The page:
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Need help in buying interest rate hedge on Libor index


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Appreciate if you knowledgeable members can tell me how to do this.



This is for regarding hedging the rising interest rates based on 12-month LIBOR index

I have residential property loans which become floating in end of 2010 and mid 2011.

Once they are floating they are based on 12month LIBOR +2.25%


Current 1year Libor is 1.98.


If there is lot of inflation in the future (between the next 2-6 years, i.e. mid 2011-mid 2015), the libor will go up.

Let us say I want to buy a hedge for  libor being greater than 6% for the years mid2011-mid2015, how can I do this.


Treat these numbers and  dates approximate and can be adjusted to the nearest settlement dates and rates.

The loan amount is about $1million.


What is the minimum amount for which i can buy these interest rate futures.


The sole goal is to protect myself from unexpectedly high interest rates, not to speculate on the direction of the interest rates. So buying insurance against inflation.


(There are other things like making the loan fixed for 30yr, but don't need 30yr fixed.Protection needed only until 2015.)




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Hi cheapguy,


The most simplest way is to probably ask your bank to see if you can refinance your loan to a fixed interest rate.

That's my advice. Otherwise you might bite off more than you can chew by trying to manage margin positions in the fixed income markets.


Other than that you'll have to resort to fixed income strategies.


There is no specific interest rate futures contracts that track the 12-month US LIBOR rates, however the closest interest rate futures contract would be the 30-day Fed Funds Rate Interest rate futures contract or the 1-month US Libor futures contract. The relationship is stronger long term however; even now, short term LIBOR rates vs. long term LIBOR rates vs. Fed Funds rate are different:


USD Libor 

1-month 3-month 6-month 12-month

0.45           1.24 1.75          2.04


Fed Funds rate = 0.25




Be warned however, the relationship isn't always clear cut in the short term as you can see in the latter stages of 2008 when we had the credit crunch blowups in full swing, since LIBOR is based on the inter-bank borrowing rates and not the Fed Reserve rate directly.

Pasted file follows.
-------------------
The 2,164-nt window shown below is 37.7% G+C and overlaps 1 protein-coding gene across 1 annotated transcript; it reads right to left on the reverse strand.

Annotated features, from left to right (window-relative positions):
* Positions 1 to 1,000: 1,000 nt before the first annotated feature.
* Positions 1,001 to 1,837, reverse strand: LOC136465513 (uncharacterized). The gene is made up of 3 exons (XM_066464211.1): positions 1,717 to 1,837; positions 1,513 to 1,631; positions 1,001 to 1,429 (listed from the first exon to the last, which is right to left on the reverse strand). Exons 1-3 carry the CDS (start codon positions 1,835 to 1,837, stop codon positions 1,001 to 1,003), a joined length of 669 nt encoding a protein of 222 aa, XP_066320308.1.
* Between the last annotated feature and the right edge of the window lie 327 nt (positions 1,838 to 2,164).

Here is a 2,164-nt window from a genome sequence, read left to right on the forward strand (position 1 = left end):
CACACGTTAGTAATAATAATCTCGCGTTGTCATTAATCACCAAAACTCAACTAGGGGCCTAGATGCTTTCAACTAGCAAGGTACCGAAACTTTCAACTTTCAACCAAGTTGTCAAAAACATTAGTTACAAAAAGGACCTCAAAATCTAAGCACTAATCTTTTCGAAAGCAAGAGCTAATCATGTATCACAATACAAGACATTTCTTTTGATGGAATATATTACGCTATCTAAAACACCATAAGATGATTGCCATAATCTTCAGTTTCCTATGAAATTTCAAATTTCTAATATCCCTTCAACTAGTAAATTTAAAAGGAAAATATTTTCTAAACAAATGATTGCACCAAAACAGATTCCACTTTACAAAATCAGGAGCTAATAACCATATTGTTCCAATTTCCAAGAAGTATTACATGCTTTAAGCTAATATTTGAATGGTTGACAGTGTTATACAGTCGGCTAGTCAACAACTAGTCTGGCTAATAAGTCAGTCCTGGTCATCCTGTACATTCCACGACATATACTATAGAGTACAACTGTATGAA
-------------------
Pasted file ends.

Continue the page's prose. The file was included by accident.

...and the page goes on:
So you should talk to your broker and ask about interest rate futures, and see the 30-DAY FEDERAL FUNDS INTEREST RATE futures contract specifications:


30-Day Federal Funds Futures

- Trade Unit = $5 million

- Settle Method = Cash Settled

- Point Size = $10.417 per 1/4 of one basis point starting on the Monday of the first full week in the expiration month (1/4 of 1/100 of one percent of $5 million on a 30-day basis rounded up to the nearest cent) $20.835 per 1/2 of one basis point ( 1/2 of 1/100 of one percent of $5 million on a 30-day basis rounded up to the nearest cent)


--> be warned with re point size, as 1 point size = $10.417 for every 0.000025 bp move up or down ... so if short term rates fall even more for some random reason, you might get a margin call.


Current initial margin requirements for CBOT 30 DAY FED FUND FUTURES contracts are approx. $1,688 max. depending on whether you are a specialist or not. So you will probably be entering into 1 contract at $5M and maintaining the margin requirements from there on (correct me if I am wrong).


As you're betting on the fed funds rate rising you will be shorting the fed funds rate interest rate contract, which means you will be selling it and hoping that the price will go down and then settling at a lower price to close out the hedge (no delivery/cash settlement).


So current quotes on the CME are:



Notice how the market is already pricing in a rate rise the latter end of 2010; i.e. you get the implied fed funds rate by taking the quote for say, Nov 2010 = 98.265, and going 100 - 98.265 = 1.735%. So the market as of this moment, is betting that the Federal Reserve will raise the Fed Funds rate to 1.735% by Nov 2010.


So right now, the implied rate is 100 - 99.7575 = 0.2425% ... which is correct (i.e. current yield on short term treasuries/fed funds rate).


Now, your problem is that there no contracts that go all the way out to 2011-2015, and it also become very illiquid as you get longer dated ... so that's the hard part.


That is the best way IMO. You can try options, or ETFs that are short treasuries too.


You should talk to your broker for more info or visit the Chicago Merc Exchange website: http://www.cmegroup.com

Good luck.


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